The secondary use of electronic health data aims at the provision of health or care or for public health, research, innovation, policy-making, official statistics, patient safety or regulatory purposes collected by entities and bodies in the health or care sectors, including public and private sector health or care providers, entities or bodies carrying out research in relation to those sectors, and the institutions, bodies, offices and agencies of the Union.


The establishment of initiatives such as the DARWIN EU platform (Data Analytics and Real World Interrogation Network) and the European Health Data Space-EHDS are evidence of the growing importance of using real-world data in healthcare regulation. The aim of these initiatives is to collect as much real-world evidence (RWE) as possible from EU Member States for secondary use and to generate evidence that can subsequently guide regulatory decision-making and support the evaluation of health technologies.

The European Health Data Space (EHDS) defines a common EU framework enabling the use of health data for research, innovation, public health, policy-making, regulatory activities and personalized medicine. It is based on the creation of a new and decentralized EU infrastructure for secondary use of health data (HealthData@EU), which will connect the responsible bodies for access to health data that are to be set up in all Member States. Member States will ensure that electronic prescriptions, images, laboratory results, discharge reports are issued and accepted in a common European format. Under strict conditions, researchers, innovators, public institutions or industry will have access to large amounts of high-quality health data that are crucial for developing life-saving treatments, vaccines or medical devices and for ensuring better access to healthcare and more sustainable health systems.

In the report "Real-world evidence framework to support EU regulatory decision-making", the EMA and HMA share the experience gained from several pilot studies conducted with evidence from real practice led by regulatory institutions. The studies responded to the needs of the EMA committees and national competent assessors and assessed the opportunities and challenges of providing real-world data (RWD) for decision support.

The review demonstrates that the current RWE framework with its three evidence generation pathways (internal studies, DARWIN EU studies, studies provided through the EMA Framework Contract (FWC)) is able to address a wide range of research questions and support decision making in different regulatory contexts and procedures.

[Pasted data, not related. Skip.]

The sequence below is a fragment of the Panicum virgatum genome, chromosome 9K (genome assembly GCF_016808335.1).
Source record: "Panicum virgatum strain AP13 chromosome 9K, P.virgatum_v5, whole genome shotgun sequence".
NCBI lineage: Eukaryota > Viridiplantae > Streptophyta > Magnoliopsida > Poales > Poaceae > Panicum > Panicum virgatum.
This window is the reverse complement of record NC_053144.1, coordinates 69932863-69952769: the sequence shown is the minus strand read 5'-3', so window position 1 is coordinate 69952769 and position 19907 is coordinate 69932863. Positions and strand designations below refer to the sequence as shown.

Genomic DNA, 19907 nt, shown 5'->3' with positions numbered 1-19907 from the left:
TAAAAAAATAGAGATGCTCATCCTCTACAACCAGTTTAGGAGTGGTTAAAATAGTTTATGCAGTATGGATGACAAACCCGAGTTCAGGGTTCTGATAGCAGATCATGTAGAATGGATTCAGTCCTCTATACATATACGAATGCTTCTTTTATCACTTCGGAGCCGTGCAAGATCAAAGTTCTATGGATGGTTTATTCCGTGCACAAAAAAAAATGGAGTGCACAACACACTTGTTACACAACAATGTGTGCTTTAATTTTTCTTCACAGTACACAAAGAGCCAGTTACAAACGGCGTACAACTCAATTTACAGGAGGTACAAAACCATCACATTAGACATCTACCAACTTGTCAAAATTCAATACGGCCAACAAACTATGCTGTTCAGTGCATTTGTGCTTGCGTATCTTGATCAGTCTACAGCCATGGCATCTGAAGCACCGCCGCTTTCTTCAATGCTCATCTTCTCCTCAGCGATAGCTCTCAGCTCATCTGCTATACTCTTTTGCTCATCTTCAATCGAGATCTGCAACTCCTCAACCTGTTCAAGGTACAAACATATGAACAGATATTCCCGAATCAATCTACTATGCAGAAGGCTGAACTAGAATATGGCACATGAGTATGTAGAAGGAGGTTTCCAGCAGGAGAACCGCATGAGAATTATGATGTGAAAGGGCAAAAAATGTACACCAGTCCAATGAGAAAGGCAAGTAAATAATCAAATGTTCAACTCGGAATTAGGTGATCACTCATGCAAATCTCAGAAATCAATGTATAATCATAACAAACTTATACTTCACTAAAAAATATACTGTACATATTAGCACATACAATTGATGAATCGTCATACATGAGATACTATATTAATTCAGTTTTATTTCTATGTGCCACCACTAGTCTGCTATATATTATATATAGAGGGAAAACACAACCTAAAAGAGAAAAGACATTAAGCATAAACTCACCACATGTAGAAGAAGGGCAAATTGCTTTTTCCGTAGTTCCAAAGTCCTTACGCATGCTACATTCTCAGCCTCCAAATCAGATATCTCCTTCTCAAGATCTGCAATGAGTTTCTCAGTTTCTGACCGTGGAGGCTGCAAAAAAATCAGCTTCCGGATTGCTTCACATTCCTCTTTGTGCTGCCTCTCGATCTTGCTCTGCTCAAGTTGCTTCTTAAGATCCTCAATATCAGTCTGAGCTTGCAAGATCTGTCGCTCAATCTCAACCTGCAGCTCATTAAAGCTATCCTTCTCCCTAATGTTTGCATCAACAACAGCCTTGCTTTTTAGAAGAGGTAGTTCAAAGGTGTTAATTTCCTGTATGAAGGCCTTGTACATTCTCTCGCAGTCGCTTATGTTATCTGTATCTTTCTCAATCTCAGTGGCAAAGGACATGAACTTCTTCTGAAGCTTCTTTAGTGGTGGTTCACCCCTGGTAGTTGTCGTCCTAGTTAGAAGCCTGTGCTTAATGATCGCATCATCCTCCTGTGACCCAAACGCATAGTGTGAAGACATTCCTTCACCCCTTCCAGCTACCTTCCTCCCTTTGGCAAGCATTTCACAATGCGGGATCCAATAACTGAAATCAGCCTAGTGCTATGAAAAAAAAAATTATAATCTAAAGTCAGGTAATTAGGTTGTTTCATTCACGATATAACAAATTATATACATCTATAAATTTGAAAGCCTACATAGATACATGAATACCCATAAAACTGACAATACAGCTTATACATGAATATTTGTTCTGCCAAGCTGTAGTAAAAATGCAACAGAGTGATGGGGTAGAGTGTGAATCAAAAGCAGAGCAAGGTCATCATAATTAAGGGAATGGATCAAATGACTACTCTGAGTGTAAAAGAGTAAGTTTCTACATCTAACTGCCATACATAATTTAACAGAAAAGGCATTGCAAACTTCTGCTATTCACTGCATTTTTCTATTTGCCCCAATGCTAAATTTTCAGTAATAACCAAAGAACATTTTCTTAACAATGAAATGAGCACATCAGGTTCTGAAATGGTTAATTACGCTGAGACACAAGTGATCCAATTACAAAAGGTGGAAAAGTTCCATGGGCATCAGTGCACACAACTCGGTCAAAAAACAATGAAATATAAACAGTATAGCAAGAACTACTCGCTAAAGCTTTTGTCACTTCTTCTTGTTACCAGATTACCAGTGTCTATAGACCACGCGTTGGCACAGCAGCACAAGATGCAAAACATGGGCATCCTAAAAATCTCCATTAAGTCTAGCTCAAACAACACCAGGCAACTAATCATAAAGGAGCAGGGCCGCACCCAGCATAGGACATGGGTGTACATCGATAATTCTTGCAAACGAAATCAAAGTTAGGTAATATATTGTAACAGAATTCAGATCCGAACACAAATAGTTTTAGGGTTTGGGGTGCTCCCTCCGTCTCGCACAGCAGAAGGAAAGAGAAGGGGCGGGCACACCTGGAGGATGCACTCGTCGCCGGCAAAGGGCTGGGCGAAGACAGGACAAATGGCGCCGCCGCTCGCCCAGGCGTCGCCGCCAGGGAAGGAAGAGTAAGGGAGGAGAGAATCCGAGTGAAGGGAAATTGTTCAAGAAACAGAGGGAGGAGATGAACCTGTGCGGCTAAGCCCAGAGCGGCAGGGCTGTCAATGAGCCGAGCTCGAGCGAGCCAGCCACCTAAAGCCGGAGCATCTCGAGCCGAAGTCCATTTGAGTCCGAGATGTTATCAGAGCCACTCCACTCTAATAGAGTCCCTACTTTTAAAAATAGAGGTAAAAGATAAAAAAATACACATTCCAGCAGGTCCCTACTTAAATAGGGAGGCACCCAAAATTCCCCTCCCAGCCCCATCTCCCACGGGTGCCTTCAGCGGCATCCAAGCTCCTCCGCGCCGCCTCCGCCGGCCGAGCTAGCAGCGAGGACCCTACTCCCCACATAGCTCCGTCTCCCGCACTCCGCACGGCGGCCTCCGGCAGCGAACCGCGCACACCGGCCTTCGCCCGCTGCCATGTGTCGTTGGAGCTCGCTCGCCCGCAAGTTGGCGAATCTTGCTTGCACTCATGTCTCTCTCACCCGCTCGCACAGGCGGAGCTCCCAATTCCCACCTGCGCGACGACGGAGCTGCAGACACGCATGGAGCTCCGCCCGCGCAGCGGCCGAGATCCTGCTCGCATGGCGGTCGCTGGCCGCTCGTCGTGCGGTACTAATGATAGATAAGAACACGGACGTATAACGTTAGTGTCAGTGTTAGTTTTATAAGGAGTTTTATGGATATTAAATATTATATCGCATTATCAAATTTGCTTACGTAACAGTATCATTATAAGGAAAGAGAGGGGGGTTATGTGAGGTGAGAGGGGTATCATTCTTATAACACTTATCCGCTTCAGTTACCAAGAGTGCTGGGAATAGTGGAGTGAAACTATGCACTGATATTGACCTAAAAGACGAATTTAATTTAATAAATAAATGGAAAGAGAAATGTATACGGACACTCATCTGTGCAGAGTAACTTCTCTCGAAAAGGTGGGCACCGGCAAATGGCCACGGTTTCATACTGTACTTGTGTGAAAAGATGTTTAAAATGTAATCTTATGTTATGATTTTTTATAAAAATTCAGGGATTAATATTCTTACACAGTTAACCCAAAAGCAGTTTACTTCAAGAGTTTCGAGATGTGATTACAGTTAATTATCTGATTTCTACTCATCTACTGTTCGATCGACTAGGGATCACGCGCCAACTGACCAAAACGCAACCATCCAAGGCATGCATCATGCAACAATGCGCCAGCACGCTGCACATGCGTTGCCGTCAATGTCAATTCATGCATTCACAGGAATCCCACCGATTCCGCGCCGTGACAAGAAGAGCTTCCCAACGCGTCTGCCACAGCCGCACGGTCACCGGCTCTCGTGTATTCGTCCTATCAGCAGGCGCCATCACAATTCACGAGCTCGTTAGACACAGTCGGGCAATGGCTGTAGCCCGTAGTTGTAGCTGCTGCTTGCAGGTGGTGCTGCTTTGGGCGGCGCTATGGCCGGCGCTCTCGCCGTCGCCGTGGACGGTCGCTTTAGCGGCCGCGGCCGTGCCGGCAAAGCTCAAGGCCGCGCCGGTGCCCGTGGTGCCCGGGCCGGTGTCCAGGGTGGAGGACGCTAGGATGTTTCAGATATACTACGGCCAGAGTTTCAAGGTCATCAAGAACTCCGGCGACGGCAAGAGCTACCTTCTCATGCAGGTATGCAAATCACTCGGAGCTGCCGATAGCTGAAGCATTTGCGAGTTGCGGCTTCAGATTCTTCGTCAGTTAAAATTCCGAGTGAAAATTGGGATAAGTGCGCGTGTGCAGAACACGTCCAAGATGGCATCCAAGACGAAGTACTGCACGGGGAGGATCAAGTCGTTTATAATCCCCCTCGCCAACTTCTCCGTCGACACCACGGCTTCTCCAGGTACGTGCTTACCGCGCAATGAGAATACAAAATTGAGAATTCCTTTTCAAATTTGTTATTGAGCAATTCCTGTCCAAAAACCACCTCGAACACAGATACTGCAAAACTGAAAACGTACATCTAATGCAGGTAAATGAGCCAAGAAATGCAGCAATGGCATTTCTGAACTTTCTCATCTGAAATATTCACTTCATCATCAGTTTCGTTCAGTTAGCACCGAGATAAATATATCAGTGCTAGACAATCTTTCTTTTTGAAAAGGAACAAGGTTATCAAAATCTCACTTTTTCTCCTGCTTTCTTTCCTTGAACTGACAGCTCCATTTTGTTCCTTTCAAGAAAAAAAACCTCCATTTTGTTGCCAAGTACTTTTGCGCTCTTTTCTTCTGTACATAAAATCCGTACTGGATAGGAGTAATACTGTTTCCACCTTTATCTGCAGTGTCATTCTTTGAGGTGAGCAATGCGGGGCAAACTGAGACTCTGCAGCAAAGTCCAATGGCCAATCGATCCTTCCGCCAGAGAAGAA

RWD research poses challenges and requires a good understanding of the methods involved, terminology as well as a thorough knowledge of the characteristics of the data source and the organization of the health system in the countries concerned.

The main findings in this report focus on the importance of the suitability of available RWD sources, the regulatory context and timing, collaborative working, capacity building, decision usefulness and applicability, and awareness and transparency of the process.

The generation and use of RWD/RWE is also finding application in health technology assessment, contributing to objectivity and certainty of the results of the assessments conducted, as well as better predictability about the outcomes and value of the technologies being assessed. 

The practice in European countries shows that HTA institutions require the submission of additional data from actual practice, but assign this obligation to the marketing authorization holders. It is entirely their responsibility to design how the data will be collected, the statistical methods by which the data will be processed and how the data will be presented. Guidance documents have been developed by the leading European HTA agencies which provide detailed descriptions of the conduct of real-world studies related to the evaluation of health technologies (medicines and medical devices) (France-HAS) to support the use of real-world data, in cases where information/data is lacking and to speed up and facilitate patient access to innovation (UK-NICE) and to collect data that cannot be attributed to a 'randomised clinical trial' to enable quantification of additional benefit (Germany-IQWiG, G-BA). This data is also used in the subsequent evaluation of the efficacy, long-term benefits and safety of medicinal products in real therapeutic practice.

The role of the National Council for the Pricing and Reimbursement of Medicinal Products (NCPR)

In recent years, Bulgaria has been faced with the challenge of meeting scientific developments with a limited budget for drug treatment, as more and more innovative medicines have entered the market with high prices and limited data on their effectiveness. In this context, collecting data from real-world practice is crucial for the efficient and appropriate use of public funds, namely treating patients in a timely manner with the most effective and safe therapy for them. To this end, a process for monitoring the effect of therapy has been adopted and developed in Bulgaria, which is carried out by the National Council for the Pricing and Reimbursement of Medicinal Products (NCPR). Unlike in other European countries, in Bulgaria this process is entirely led by the state institution by extracting data from the hospital information systems of the medical institutions where the patients are treated. The process is fully automated in order to avoid further burdening the work of specialist doctors. The data collected are those that the paying institution uses, evaluates and validates for payment (primary use of electronic health data). Subsequent processing, structuring and analysis of the data is carried out by the NCPR (secondary use of electronic health data).